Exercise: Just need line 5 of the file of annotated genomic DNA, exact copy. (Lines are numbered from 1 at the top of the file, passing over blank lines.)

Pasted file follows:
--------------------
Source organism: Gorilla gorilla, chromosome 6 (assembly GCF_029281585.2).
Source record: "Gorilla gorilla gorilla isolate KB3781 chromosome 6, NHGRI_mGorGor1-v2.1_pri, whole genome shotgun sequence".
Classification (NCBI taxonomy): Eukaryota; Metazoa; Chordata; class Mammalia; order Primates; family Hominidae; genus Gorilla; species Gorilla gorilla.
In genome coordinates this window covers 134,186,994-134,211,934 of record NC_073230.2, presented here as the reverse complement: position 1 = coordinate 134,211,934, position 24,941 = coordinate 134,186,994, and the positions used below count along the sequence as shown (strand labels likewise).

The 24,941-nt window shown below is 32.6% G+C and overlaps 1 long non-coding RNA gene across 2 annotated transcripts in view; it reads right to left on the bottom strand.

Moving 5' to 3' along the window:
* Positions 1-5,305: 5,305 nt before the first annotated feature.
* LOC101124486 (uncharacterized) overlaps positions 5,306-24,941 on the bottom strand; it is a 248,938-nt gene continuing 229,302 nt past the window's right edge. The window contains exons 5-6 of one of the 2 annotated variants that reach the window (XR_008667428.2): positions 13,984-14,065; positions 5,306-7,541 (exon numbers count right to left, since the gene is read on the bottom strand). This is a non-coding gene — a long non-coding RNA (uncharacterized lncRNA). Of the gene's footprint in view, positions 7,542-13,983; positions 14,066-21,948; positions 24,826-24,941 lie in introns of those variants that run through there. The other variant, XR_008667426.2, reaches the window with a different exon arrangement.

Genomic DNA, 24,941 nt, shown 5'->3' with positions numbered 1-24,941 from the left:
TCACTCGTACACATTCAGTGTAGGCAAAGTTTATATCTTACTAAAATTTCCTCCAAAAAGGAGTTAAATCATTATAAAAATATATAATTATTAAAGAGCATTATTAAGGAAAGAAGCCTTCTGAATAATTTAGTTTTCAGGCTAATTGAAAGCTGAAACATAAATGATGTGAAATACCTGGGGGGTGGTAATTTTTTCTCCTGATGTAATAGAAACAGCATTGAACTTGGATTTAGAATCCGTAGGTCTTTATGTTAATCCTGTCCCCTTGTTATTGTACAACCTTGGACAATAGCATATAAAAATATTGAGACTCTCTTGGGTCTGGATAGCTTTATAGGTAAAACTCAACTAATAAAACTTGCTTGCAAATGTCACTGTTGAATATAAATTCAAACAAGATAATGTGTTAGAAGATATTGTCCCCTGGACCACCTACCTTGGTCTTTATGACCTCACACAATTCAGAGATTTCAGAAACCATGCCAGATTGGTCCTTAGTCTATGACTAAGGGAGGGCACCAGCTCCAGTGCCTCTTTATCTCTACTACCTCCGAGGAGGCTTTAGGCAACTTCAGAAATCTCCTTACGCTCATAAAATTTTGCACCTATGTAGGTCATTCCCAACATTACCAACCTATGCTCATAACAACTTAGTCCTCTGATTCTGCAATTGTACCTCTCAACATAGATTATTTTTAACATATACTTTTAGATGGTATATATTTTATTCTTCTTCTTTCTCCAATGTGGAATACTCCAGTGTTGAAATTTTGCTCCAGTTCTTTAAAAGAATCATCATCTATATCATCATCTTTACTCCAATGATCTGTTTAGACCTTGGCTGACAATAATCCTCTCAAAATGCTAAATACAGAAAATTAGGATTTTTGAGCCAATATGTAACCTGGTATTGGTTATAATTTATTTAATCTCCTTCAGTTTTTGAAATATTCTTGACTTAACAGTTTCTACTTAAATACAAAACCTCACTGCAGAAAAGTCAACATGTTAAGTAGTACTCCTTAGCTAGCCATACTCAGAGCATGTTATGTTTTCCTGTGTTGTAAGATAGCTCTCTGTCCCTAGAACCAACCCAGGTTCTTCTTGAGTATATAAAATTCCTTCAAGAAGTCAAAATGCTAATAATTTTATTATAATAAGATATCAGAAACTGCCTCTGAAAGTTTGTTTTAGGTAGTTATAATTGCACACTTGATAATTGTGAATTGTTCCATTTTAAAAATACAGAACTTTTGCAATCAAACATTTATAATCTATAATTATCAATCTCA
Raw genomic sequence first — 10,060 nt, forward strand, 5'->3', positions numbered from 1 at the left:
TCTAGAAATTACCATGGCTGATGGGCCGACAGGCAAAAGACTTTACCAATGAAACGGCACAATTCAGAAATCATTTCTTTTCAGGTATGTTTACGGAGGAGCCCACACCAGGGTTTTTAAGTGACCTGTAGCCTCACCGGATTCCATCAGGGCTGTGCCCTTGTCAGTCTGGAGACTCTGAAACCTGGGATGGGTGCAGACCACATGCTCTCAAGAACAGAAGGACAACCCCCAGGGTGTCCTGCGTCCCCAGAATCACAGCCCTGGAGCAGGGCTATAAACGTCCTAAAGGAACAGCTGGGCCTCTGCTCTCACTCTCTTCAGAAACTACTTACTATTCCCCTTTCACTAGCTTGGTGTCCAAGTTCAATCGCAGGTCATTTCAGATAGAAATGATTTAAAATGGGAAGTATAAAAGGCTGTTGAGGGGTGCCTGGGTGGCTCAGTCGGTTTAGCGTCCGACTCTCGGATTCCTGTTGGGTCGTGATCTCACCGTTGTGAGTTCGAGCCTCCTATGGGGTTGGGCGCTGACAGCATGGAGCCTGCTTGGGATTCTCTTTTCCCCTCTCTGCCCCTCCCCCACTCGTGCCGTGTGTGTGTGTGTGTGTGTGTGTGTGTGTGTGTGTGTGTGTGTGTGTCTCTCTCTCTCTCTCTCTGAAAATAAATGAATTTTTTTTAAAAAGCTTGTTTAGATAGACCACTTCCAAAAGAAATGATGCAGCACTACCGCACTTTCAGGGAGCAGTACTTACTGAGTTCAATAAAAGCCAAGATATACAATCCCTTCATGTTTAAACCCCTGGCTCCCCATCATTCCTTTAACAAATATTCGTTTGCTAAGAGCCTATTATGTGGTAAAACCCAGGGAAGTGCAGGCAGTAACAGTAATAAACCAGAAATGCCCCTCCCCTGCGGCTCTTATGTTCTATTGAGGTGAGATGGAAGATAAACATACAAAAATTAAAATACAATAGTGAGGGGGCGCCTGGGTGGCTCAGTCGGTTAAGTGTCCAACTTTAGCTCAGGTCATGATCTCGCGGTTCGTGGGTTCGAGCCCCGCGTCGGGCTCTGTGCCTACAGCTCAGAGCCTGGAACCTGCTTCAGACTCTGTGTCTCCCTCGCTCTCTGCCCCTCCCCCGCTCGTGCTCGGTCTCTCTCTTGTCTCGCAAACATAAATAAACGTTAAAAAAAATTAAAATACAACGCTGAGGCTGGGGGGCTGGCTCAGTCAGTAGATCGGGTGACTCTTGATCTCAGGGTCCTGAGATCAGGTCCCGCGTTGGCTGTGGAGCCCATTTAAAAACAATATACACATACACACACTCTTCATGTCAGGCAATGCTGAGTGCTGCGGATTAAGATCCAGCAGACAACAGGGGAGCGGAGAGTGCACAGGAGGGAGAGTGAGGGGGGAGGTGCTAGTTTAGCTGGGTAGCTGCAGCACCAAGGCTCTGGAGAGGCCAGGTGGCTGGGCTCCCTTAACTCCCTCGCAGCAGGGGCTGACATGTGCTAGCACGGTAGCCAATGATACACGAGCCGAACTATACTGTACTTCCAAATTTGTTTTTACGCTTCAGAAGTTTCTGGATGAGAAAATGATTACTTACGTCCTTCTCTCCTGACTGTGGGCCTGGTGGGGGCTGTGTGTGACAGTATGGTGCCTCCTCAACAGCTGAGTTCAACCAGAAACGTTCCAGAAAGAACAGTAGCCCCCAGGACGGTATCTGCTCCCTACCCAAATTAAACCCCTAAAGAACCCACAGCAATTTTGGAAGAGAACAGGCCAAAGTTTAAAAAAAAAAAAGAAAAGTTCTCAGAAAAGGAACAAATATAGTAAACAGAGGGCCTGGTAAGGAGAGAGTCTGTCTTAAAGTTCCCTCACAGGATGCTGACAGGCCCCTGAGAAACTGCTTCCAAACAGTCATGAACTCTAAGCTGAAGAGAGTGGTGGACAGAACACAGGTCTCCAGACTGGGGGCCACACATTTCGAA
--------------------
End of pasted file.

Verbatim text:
The 24,941-nt window shown below is 32.6% G+C and overlaps 1 long non-coding RNA gene across 2 annotated transcripts in view; it reads right to left on the bottom strand.